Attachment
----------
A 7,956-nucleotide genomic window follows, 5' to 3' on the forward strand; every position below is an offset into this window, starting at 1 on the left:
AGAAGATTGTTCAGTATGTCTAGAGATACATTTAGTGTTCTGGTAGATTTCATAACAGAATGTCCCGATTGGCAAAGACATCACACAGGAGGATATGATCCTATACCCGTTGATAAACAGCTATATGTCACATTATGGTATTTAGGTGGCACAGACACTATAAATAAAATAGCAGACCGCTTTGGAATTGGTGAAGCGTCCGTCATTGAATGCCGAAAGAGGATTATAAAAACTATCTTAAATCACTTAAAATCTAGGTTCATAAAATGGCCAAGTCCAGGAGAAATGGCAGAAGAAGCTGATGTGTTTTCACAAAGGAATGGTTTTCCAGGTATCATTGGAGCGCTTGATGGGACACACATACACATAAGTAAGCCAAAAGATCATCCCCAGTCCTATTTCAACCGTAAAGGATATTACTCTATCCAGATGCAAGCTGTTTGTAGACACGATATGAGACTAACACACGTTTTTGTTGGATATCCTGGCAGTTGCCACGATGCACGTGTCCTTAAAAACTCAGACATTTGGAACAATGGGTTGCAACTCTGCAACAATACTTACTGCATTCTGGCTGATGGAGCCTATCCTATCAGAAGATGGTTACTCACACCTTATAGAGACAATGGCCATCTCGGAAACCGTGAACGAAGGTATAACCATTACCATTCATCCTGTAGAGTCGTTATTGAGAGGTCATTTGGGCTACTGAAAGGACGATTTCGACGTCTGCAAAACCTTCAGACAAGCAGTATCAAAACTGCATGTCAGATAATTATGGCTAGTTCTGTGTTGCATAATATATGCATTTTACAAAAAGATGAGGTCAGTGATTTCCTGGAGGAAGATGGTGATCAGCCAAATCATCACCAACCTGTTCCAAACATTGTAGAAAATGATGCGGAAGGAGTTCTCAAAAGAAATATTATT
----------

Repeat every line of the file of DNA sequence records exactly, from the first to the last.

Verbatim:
A 7,956-nucleotide genomic window follows, 5' to 3' on the forward strand; every position below is an offset into this window, starting at 1 on the left:
AGAAGATTGTTCAGTATGTCTAGAGATACATTTAGTGTTCTGGTAGATTTCATAACAGAATGTCCCGATTGGCAAAGACATCACACAGGAGGATATGATCCTATACCCGTTGATAAACAGCTATATGTCACATTATGGTATTTAGGTGGCACAGACACTATAAATAAAATAGCAGACCGCTTTGGAATTGGTGAAGCGTCCGTCATTGAATGCCGAAAGAGGATTATAAAAACTATCTTAAATCACTTAAAATCTAGGTTCATAAAATGGCCAAGTCCAGGAGAAATGGCAGAAGAAGCTGATGTGTTTTCACAAAGGAATGGTTTTCCAGGTATCATTGGAGCGCTTGATGGGACACACATACACATAAGTAAGCCAAAAGATCATCCCCAGTCCTATTTCAACCGTAAAGGATATTACTCTATCCAGATGCAAGCTGTTTGTAGACACGATATGAGACTAACACACGTTTTTGTTGGATATCCTGGCAGTTGCCACGATGCACGTGTCCTTAAAAACTCAGACATTTGGAACAATGGGTTGCAACTCTGCAACAATACTTACTGCATTCTGGCTGATGGAGCCTATCCTATCAGAAGATGGTTACTCACACCTTATAGAGACAATGGCCATCTCGGAAACCGTGAACGAAGGTATAACCATTACCATTCATCCTGTAGAGTCGTTATTGAGAGGTCATTTGGGCTACTGAAAGGACGATTTCGACGTCTGCAAAACCTTCAGACAAGCAGTATCAAAACTGCATGTCAGATAATTATGGCTAGTTCTGTGTTGCATAATATATGCATTTTACAAAAAGATGAGGTCAGTGATTTCCTGGAGGAAGATGGTGATCAGCCAAATCATCACCAACCTGTTCCAAACATTGTAGAAAATGATGCGGAAGGAGTTCTCAAAAGAAATATTATT